Four in ten couples believe that marriage is becoming obsolete, according to a recent survey conducted in the US.
More people are accepting the view that wedding bells aren't needed to have a happy family, reports the Daily Mail.
A poll by the Pew Research Centre in conjunction with Time magazine highlights the rapidly changing notions of the American family.
According to their report, nearly one in three American children are living with a parent who is divorced, separated or never married - a five-fold increase from 1960.
Broken down further, about 15 percent have parents who are divorced or separated and 14 percent who were never married.
Within those two groups, a sizable chunk - 6 percent - has parents who are live-in couples who opted to raise kids together without getting married.
About 39 percent of Americans said marriage was becoming obsolete. And that sentiment follows US census data that showed marriages hit an all-time low of 52 percent for adults 18 and over.
In 1978, just 28 percent believed marriage was becoming obsolete.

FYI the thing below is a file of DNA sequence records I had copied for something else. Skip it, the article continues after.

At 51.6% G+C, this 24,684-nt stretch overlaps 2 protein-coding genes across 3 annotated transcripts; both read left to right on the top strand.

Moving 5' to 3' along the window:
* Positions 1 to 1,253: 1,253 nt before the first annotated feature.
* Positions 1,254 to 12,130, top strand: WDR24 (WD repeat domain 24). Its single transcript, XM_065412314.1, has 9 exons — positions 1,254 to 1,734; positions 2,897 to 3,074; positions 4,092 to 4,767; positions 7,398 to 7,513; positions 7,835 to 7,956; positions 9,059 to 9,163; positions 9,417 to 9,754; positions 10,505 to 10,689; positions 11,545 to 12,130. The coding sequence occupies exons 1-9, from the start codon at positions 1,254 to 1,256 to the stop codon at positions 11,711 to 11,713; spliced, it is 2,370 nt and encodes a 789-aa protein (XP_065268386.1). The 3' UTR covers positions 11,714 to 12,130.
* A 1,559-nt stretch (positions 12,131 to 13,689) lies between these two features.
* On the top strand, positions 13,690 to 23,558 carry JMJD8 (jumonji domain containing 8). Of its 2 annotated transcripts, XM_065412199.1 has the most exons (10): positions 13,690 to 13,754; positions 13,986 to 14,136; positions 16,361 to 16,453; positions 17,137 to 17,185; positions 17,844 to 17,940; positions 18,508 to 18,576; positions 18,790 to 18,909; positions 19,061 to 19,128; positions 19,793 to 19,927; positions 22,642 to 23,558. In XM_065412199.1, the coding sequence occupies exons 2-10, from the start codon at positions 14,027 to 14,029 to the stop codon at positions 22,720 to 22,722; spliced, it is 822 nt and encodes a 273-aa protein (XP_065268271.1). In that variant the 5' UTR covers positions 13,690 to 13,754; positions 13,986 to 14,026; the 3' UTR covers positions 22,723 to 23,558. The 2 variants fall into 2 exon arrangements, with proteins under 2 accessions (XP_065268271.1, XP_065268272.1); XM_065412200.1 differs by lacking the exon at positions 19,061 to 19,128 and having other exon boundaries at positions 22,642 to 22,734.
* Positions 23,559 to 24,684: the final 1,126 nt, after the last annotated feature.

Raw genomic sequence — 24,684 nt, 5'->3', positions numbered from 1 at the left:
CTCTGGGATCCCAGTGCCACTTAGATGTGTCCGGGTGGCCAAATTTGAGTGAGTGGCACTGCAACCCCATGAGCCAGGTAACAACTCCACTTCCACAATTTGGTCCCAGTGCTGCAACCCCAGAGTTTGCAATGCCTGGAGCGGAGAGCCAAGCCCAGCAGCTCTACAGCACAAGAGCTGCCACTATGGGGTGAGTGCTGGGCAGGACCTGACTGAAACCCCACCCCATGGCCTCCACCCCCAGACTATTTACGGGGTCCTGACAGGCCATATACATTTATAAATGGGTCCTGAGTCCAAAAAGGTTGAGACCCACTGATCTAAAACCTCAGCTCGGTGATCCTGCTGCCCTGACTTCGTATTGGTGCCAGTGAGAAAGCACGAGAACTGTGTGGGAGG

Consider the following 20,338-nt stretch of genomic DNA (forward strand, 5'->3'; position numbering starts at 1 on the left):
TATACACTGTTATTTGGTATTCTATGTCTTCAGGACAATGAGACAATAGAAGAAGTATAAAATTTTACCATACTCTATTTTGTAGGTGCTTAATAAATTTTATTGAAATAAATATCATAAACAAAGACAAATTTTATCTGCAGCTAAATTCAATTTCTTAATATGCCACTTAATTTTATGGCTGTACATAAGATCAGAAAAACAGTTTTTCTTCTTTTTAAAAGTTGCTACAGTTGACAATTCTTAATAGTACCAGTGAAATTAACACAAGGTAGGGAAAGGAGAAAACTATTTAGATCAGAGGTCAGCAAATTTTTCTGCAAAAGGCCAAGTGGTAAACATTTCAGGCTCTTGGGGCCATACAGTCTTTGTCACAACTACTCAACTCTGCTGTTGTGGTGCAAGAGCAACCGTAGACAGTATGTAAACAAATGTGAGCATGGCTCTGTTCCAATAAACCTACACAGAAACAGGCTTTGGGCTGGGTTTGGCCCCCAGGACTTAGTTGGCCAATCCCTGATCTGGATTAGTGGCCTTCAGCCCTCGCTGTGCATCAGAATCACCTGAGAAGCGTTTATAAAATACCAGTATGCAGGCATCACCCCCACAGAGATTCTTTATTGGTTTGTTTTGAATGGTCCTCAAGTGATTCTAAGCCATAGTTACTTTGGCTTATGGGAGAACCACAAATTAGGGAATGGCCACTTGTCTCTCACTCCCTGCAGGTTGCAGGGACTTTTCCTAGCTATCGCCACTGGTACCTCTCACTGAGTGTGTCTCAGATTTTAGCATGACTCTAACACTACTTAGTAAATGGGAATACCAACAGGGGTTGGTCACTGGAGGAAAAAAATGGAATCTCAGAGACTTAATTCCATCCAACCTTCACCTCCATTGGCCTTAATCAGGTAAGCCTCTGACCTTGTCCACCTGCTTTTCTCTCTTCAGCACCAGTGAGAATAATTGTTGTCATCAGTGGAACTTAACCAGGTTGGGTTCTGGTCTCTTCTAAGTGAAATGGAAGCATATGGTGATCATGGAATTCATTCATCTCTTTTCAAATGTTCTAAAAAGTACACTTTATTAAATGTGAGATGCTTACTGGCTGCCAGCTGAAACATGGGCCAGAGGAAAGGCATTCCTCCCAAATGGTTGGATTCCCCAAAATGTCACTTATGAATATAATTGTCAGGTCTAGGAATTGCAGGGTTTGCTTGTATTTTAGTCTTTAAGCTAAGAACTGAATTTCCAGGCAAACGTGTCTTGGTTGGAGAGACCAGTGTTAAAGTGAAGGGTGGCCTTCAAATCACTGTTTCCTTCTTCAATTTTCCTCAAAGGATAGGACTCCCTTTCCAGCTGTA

When asked what constitutes a family, the vast majority of Americans agreed that a married couple, with or without children, fits that description.
But four of five surveyed pointed also to an unmarried, opposite-sex couple with children or a single parent. Three of 5 people said a same-sex couple with children was a family.
"Marriage is still very important in this country, but it doesn't dominate family life like it used to," said Andrew Cherlin, a professor of sociology and public policy at Johns Hopkins University.
"Now there are several ways to have a successful family life, and more people accept them," he added.
The changing views of family are being driven largely by young adults aged 18-29, who are more likely than older generations to have an unmarried or divorced parent or have friends who do.
Young adults also tend to have more liberal attitudes when it comes to spousal roles and living together before marriage, the survey found.
But economic factors, too, are playing a role. The Census Bureau recently reported that opposite-sex unmarried couples living together jumped 13 percent this year to 7.5 million.
It was a sharp one-year increase that analysts largely attributed to people unwilling to make long-term marriage commitments in the face of persistent unemployment.
Still, the study indicates that marriage isn't going to disappear anytime soon. Despite a growing view that marriage may not be necessary, 67 percent of Americans were upbeat about the future of marriage and family.
And about half of all currently unmarried adults, 46 percent, say they want to get married. Among those unmarried who are living with a partner, the share rises to 64 percent.